Lyme disease is a vector-borne bacterial disease that is caused by the bacteria Borrelia burgdorferi and spreads by the bite of infected black-legged ticks. The infection shows up as flu, fatigue, fever and headache along with a skin rash called erythema migrans.
It is important to diagnose and treat the disease early to promote recovery. If not treated on time, Lyme disease can spread to the heart, joints and nervous system and lead to further problems like nerve pain and arthritis.
Now, new research by Yale University suggests that a protein called PGLYRP1 helps protect the body against the tick that causes Lyme disease and that improving a person’s ability to release more of this protein can help fight the disease better. The findings of the study are published in the journal PLOS Pathogens.
While it may take more research to put the findings into application, here are some things you should know about Lyme disease.
Symptoms and signs of Lyme disease
The following are some of the early signs of Lyme disease that show up within 3 to 30 days of the tick bite:
- Joint and muscle pain
- Swollen lymph nodes
About 70% of people with the disease develop a characteristic rash within the first month. The rash has a bulls-eye appearance and can show up on any area of the body. It grows slowly and can reach up to the size of 30 cm. However, since not all people develop the rash and the other symptoms are pretty vague, the disease is quite difficult to diagnose.
When not treated on time, symptoms like facial palsy, heart palpitations, shortness of breath, dizziness, nerve pain, irregular heartbeat, arthritis, shooting pain and tingling in limbs, stiff neck and severe headache can show up.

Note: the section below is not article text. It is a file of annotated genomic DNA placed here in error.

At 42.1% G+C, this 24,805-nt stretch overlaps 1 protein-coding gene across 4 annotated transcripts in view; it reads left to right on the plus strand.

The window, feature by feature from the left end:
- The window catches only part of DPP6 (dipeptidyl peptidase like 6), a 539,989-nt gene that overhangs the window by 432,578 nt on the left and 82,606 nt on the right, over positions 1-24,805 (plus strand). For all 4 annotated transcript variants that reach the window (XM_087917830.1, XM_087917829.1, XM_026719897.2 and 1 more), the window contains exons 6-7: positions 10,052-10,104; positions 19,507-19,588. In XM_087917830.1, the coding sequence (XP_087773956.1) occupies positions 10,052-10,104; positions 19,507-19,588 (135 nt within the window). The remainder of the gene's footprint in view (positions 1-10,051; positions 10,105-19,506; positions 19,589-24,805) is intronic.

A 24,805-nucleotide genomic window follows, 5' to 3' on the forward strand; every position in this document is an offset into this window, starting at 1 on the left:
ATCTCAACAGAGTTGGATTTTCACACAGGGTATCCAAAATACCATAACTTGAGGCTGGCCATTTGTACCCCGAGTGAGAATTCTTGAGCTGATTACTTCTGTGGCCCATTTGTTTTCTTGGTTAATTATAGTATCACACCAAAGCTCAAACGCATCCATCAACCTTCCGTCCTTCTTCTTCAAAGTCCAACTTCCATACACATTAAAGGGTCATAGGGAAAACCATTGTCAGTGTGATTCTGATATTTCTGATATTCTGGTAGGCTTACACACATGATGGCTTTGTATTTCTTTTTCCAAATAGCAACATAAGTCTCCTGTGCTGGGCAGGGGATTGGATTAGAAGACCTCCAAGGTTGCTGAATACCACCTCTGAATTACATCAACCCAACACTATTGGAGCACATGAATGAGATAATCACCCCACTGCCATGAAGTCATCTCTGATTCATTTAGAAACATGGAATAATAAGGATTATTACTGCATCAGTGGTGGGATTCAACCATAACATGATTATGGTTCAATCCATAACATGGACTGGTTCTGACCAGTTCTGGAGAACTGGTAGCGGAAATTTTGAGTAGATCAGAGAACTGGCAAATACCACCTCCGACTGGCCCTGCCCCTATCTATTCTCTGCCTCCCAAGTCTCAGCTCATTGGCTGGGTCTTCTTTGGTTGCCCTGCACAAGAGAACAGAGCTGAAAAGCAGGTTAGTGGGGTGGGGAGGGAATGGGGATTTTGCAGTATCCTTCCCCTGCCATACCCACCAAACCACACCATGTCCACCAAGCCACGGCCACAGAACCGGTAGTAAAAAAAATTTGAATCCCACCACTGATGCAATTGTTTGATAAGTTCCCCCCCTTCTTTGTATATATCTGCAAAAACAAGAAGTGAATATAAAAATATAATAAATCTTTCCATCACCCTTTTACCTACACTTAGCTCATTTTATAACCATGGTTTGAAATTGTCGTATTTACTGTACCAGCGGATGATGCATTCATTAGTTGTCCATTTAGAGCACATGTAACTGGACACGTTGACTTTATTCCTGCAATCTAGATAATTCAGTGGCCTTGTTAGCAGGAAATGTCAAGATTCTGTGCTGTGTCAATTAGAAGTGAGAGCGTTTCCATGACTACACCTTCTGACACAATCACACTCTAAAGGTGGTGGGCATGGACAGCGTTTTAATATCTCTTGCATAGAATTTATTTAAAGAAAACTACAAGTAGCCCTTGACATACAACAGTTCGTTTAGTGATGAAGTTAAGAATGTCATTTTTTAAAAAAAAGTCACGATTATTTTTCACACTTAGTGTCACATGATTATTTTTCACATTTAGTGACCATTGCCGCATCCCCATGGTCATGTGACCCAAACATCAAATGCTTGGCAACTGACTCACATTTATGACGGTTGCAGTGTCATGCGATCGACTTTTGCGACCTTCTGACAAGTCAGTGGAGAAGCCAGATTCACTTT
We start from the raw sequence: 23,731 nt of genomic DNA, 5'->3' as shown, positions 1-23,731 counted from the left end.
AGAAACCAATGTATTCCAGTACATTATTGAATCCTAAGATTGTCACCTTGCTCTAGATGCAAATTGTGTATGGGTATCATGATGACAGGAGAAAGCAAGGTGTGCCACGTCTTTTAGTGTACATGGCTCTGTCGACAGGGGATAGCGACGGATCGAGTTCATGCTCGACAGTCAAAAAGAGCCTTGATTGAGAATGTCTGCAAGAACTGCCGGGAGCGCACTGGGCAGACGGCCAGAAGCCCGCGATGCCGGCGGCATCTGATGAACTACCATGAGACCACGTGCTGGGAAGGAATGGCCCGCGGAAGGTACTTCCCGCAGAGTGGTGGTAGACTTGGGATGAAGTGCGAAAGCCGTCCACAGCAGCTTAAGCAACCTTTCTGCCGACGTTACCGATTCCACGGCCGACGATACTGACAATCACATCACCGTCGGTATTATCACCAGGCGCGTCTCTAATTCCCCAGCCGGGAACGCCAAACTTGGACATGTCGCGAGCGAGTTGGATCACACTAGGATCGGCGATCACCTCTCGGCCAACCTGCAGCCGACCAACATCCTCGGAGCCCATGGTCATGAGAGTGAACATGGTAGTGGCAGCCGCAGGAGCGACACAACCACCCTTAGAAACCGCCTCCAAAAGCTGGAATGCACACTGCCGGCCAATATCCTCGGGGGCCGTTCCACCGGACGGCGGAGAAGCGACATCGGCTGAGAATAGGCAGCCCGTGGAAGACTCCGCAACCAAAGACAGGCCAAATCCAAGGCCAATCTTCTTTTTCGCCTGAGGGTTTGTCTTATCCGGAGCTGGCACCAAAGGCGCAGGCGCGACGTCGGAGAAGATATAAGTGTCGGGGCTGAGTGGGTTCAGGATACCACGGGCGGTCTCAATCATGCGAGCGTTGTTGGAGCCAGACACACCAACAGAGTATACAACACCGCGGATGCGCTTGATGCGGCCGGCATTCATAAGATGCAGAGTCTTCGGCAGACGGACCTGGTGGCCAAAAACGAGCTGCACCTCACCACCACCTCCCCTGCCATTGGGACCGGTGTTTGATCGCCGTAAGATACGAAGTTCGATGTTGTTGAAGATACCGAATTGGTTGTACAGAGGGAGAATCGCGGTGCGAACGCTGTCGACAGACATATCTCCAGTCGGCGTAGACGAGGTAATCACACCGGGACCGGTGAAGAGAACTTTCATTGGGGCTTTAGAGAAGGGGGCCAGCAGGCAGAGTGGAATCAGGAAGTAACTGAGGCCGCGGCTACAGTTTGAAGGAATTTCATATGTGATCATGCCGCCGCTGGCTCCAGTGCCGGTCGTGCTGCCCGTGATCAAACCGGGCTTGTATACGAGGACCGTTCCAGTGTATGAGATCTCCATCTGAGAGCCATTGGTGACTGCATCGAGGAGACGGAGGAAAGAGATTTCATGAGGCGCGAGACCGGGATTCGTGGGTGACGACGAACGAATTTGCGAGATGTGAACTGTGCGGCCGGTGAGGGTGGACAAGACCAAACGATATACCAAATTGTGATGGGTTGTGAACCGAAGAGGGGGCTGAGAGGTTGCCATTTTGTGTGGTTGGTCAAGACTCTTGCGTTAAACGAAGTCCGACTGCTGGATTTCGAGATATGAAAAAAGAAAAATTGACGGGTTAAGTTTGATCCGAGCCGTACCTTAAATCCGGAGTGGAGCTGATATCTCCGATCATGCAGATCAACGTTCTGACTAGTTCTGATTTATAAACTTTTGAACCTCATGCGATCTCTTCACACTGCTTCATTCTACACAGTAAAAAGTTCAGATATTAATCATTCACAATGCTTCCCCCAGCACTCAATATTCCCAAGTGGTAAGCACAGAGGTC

Diagnosis of Lyme disease
Lyme disease is mainly diagnosed through the signs and symptoms of the disease and the possibility of exposure to ticks. The doctor would also rule out other diseases by asking you to get certain tests done.
Tests for Lyme disease mostly look for the presence of antibodies in the blood of a person. Since antibodies develop a bit later (after the infection has set in), when done too early, antibody tests would give negative results.
On the other hand, antibodies against certain other viral, bacterial and tickborne diseases may cross-react with the antibodies our body produces against Lyme disease, so the test may also show up false positive in some other cases.
Lyme disease is mostly treated through antibiotics; early treatment is effective in quick recovery. However, those in the later phases of the disease may need longer treatment. Even then, some people may continue to notice fatigue, difficulty thinking and pain after six months of the treatment. The condition is called post-treatment Lyme disease syndrome and does not have a known cause so far.
Prevention of Lyme disease
The best way to prevent Lyme disease is by preventing tick bites. Here is how you can do it:
- Avoid tick-infested areas altogether. This includes the woods and grassy or brushy areas.
- Whenever you go out in tick-infested areas make sure to wear full-sleeved and light-coloured clothes so any ticks can be easily identified.
- Wear insect repellents on your clothes.
- Check yourself (skin, hair, folds of clothes) for the presence of ticks soon as you return from an affected area and take a bath if possible.
- Wash your clothes and dry them at high temperatures.
- If you have a lawn, make sure to keep it mowed to avoid ticks.
For more information, read our article on Lyme disease.
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